Wow! What a day we had today in Yellowstone! We set off across the park to check out reports of a moose which had given birth on a small island, but with recent rains and melting snow having raised river levels, she was struggling to get the calf off the island. It was a long a beautiful drive past Yellowstone Lake in the higher elevations of the park.
Seeing something small and furry on the edge of the lake, we stopped to find four marmots. Two moved away, but the remaining two put on a show, wrestling with each other right in front of us. Although they look cute, these little guys have an impressive set of teeth.
Further on we stopped so that I could photograph a beautiful bald eagle by the side of a frozen lake. It was nice to see the symbol of the US in such a stunning setting. I could not help but notice, however, that he was not bald at all!
As we started to descend towards the north east entrance to the park, we spotted a group of bighorn rams right by the side of the road. As we had only seen females, we were really pleased to find some males with their impressive horns. Although they were shedding their winter fleece and were therefore a bit scruffy, they are still gorgeous animals.
We left the park through the north east entrance to look for the trapped moose. Seeing other photographers by the side of the road, we stopped and set up to wait. The mother moose was lying in some bushes, barely visible. After a few minutes we could see her tiny calf, as he got up and circled his mother. After about a ten minute wait, she got up and fed the baby. Then she led her baby out into the open. To our delight, she began to lead him across the swollen river. He was almost across when the river got deep and the current strong. He began to turn back as the current swept him off his feet and swiftly downstream. It pushed him close to the bank but it was too deep for him to scramble to safety. He was quickly pushed downstream and almost went under. He started to swim, crying piteously while his mother watched helplessly from the bank. Willed on by the dozen or so photographers, the current dragged him towards a sandbank and he was able to regain his footing, and walk back to the island on which he was born. His mother quickly crossed back to join him, tenderly touching his rump as they were reunited. She led him back to the shelter of the bushes to recover from his ordeal.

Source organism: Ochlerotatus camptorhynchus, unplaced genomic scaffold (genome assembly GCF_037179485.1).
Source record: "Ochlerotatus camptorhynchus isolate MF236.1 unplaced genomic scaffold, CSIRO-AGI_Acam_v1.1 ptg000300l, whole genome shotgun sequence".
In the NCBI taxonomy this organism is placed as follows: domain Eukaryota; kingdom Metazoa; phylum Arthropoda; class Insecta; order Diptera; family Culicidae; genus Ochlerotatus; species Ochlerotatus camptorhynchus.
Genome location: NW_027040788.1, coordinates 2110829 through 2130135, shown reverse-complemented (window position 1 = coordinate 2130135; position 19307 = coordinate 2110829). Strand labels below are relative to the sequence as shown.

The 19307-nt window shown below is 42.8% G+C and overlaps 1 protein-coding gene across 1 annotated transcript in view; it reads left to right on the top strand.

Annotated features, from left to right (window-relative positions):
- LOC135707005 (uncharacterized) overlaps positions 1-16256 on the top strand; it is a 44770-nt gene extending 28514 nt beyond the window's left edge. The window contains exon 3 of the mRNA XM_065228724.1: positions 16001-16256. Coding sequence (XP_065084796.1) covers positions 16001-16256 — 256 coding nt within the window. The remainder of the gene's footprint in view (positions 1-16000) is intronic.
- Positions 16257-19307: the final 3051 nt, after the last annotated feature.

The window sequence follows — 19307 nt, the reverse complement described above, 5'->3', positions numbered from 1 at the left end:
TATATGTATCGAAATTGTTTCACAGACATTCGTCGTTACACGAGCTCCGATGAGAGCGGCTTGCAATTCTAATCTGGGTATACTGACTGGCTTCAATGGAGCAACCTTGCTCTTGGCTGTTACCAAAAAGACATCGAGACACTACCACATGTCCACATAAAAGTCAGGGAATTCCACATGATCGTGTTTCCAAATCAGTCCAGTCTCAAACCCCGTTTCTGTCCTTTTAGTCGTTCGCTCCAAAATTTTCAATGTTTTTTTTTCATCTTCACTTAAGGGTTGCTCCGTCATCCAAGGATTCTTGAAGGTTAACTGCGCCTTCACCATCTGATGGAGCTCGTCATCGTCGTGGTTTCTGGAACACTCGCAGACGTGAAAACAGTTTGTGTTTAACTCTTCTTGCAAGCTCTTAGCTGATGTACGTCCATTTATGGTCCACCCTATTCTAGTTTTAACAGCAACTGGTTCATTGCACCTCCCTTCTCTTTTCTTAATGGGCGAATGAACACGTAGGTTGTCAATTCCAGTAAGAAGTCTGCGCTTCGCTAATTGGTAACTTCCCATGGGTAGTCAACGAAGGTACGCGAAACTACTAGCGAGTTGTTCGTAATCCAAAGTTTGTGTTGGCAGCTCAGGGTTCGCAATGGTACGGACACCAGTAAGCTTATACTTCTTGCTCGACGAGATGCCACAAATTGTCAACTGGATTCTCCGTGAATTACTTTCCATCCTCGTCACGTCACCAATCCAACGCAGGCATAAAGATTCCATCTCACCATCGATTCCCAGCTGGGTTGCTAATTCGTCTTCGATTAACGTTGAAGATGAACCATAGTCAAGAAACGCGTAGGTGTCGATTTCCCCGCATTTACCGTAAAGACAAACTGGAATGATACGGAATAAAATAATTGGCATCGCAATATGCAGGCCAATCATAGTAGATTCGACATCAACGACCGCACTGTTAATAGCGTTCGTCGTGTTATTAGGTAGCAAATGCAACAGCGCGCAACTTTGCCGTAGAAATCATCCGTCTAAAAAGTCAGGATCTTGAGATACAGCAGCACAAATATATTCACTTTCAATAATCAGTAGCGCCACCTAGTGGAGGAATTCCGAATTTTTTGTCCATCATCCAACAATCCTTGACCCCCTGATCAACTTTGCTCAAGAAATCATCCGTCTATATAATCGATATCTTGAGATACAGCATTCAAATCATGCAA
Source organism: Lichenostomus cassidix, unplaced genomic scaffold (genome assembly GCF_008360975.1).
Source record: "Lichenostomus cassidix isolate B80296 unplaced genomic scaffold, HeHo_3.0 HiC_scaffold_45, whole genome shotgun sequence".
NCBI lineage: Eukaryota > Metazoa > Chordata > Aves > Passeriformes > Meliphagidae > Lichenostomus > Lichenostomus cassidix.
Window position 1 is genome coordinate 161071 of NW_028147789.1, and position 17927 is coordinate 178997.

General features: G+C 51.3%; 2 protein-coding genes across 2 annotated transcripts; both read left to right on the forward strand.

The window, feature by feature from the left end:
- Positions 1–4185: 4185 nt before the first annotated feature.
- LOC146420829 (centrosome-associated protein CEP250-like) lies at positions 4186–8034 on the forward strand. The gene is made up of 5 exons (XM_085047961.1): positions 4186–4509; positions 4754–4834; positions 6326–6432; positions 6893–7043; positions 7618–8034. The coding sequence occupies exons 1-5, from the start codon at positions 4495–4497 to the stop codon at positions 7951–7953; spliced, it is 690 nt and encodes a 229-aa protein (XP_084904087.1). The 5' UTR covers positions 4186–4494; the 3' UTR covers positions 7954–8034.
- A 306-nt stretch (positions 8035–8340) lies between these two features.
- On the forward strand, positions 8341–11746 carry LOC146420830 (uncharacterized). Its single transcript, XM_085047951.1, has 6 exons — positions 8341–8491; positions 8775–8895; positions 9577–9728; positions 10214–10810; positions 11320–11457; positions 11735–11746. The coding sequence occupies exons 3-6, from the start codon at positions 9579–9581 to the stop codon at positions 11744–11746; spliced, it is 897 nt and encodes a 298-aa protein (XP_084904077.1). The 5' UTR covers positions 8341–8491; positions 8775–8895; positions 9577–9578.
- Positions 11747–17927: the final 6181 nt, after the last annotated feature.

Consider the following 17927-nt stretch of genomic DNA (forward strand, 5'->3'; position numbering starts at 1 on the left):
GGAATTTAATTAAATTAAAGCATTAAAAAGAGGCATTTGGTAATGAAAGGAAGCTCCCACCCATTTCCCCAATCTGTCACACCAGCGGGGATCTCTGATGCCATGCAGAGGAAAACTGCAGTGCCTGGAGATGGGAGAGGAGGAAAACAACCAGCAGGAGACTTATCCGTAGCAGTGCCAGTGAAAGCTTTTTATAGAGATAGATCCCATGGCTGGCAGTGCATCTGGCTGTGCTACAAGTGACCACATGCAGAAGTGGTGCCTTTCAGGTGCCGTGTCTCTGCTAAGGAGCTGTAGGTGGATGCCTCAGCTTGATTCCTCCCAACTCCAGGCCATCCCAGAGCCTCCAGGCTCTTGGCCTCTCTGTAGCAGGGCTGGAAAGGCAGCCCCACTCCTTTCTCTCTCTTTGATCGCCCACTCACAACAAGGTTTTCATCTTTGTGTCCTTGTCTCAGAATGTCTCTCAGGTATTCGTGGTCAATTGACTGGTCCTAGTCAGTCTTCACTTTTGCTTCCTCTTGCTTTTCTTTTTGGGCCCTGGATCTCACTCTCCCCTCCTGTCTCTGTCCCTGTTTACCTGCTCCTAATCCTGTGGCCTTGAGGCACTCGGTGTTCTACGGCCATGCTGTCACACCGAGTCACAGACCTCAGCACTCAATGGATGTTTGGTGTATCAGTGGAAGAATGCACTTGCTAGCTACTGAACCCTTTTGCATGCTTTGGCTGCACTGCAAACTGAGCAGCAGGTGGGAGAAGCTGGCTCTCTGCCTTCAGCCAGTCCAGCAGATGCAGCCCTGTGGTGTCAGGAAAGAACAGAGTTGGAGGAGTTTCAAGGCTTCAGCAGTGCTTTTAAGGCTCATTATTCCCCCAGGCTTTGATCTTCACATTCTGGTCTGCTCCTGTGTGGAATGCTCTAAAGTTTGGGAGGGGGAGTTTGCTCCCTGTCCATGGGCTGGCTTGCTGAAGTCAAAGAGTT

Buzzing from such a thrilling sighting, we had a delicious lunch and set off on the long and scenic drive back towards the north entrance to the park. After about half an hour, we saw a traffic jam that could mean only wolves or bears. Spotting a grizzly and cub moving back towards the direction in which we had come, our guide swung around and parked at a closed service road to wait for the bears.
As he pulled his tripod and camera from the boot, he knocked off the bear spray hanging from his belt. Just as the bears appeared walking towards us, a loud hissing signalled escaping pepper spray as the can burst open on the ground. As the bears got closer, we had tears streaming down our faces from the effects of the spray as we tried to get shots. The bears headed straight towards us, but the mother did not even look at us. At one stage they were only about 20 feet from where I was standing, next to the car for a swift evasion manoeuvre if required. Some people walked out towards them, away from the protection of their cars, and no rangers were yet on the scene, which made others watching rather nervous, and one woman yelled at them. Fortunately the bears moved a little further away, and proceeded to forage in the open for more than half an hour. Rangers arrived to stop people from getting too close. As the bear had moved away from us by the time they arrived, we did not have to relinquish our prime spot.
It was warm in the sunshine, probably about 21c, and the baby bear was clearly hot and tired. He kept walking over to his mother and lying in the shade of her massive body, but she was intent on foraging and would move on and leave him lying in the sun. At one point she swatted him away when he tried to suckle. Eventually she relented and sat down to feed him, before rolling on to her back.
We got back into the car to continue our journey back. That is when the coughing started. We had to open all the windows and the sunroof to try to get the pepper spray out of the car. Our poor guide had not lived down crashing the car when he filled it with noxious fumes. However, even coughing until I lost my voice (no doubt to the relief of my companions) could not detract from what had been one of the best days of wildlife watching I have ever had.